Art teacher Tim Williams has rounded up a team of his most promising student artists to take part in the school’s portraiture project in cooperation with Quail Summit.
By Melody Burri
Score one for the power of art.
Residents at Quail Summit in Canandaigua learned again this year that the simple act of putting brush to canvas could successfully bridge the gap between those otherwise separated by decades, geography and life experiences.
It’s the third year Honeoye Central School art teacher Tim Williams has rounded up a team of his most promising student artists to take part in the school’s portraiture project in cooperation with Quail Summit.
And after two months of interviews and studio work, 22 painters and two photographers from Honeoye and Honeoye Falls/Lima schools unveiled original acrylic, watercolor and photography portraits to their subject residents at a recent grand reception.
“This year the residents were almost more excited about seeing the kids again than seeing their portraits,” said Quail Summit Community Outreach Director Alice Berry. “They talked about getting to know who the kids were and hearing about their lives. They’re not expecting Picasso to walk through the door — they wanted somebody they could connect with.”
Students came and interviewed their subjects, some staying for hours, some returning second time, and some even exchanging addresses, she said.
“There’s a connection that makes all the difference,” said Berry. “Most of the portraits are hung in residents’ apartments, so when I come to visit, I see them proudly displayed.”
About 25 senior adults participated this year, including six from Quail Summit’s memory care center, Berry said.
“Some who were painted before came back to see what the kids had done this year,” she said.
“It’s a wonderful, fun learning project for both the residents and students,” she said. “A handful of the students have maintained their friendships with residents over the years.”
Resident Lew Johnson, a former Ohio school administrator, was beaming alongside his portrait and its creator, Audrey Gillette, at the grand reception.
“This is the greatest time I’ve spent with a student since I retired, and that was 30 years ago,” said Johnson. “We were on the same wavelength, and when I told her I thought the portrait was perfect, I thought she was going to fall over she was so relieved.”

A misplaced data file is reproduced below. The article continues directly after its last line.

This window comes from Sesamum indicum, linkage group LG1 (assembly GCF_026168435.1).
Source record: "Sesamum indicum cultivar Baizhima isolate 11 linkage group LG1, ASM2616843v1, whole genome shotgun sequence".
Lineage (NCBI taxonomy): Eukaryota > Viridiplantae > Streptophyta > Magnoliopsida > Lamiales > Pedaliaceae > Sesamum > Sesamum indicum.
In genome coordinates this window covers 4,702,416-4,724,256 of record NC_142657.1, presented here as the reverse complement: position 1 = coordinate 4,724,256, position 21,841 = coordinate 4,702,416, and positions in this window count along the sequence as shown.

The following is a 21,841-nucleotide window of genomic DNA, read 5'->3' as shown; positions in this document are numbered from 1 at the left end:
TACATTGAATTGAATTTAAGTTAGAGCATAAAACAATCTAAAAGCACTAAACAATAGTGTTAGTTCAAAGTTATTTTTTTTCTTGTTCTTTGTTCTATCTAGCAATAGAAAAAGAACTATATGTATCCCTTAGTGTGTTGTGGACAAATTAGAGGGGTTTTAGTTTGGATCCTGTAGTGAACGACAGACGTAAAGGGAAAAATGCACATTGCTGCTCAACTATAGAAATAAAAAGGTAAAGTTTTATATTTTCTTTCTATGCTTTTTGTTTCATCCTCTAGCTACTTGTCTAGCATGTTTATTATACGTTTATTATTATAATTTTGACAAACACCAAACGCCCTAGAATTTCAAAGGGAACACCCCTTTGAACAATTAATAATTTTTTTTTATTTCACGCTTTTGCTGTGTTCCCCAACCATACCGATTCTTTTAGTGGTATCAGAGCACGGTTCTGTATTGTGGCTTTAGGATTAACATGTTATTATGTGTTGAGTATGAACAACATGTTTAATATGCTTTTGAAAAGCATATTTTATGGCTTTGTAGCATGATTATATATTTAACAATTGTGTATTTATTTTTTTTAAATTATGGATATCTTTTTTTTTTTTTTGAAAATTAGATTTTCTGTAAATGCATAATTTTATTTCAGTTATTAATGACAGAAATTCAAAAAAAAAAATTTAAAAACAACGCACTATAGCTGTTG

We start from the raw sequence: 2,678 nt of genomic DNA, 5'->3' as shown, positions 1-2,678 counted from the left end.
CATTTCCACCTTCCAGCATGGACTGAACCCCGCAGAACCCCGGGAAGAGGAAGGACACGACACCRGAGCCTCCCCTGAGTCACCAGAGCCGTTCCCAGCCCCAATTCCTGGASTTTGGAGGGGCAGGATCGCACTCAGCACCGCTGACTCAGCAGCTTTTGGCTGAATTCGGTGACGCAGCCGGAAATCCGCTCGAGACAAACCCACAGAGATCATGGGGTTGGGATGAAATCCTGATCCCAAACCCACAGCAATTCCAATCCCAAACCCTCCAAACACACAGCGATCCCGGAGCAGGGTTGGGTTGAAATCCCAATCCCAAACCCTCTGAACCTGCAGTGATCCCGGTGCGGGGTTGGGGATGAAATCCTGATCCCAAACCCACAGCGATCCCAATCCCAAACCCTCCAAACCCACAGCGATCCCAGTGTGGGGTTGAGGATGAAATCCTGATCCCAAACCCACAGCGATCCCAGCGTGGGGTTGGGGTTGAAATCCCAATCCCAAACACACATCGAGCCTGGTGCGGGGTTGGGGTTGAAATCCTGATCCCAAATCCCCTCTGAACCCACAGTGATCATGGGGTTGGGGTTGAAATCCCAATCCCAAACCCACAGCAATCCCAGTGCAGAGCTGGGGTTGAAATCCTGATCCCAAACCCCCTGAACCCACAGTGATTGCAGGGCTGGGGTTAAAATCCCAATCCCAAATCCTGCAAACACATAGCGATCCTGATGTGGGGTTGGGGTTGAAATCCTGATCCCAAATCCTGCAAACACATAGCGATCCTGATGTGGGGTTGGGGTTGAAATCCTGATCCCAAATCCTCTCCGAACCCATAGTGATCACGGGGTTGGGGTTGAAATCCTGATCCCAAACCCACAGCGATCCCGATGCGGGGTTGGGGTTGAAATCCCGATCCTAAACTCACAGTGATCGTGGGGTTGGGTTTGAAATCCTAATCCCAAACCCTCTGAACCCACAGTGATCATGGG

Retired teacher and Quail Summit resident Janet Read echoed Johnson’s thoughts, saying she hadn’t “had a good talk with a teenager in a long time,” and had enormous fun “hearing all about school.”
For resident, Mary Crowley, the “enthusiasm of the young people is like an injection that feels so good,” she said.
“Mr. Williams is to be congratulated on his manner and the educational contributions to his students,” Crowley said.
Al Talke had his portrait painted in the first year of the project, but opted for another round this year.
“I decided to do it again to see how much the project has grown and because I enjoyed meeting the students and their families,” said Talke. “It is very personal to see the artists’ point of view radiate in their work.”
In addition to the efforts of the portraiture creators, HCS alumna and Rochester Institute of Technology student Maddie Faraut brought a film crew to record the creative process and produce a full-scale documentary of the portraiture project.
Williams attributed the high quality of his students’ work to their “outstanding level of commitment and dedication to detail.”
“These are kids that are in the school plays, they’re in the choir, they’re in the band, they’re in sports,” he said. “They’re not just hanging out doing paintings — they’re truly busy. And these are also kids who half of them aren’t even taking a painting class, so they’re coming in of their own free will during study halls, after school, during lunch hour or on Saturday.”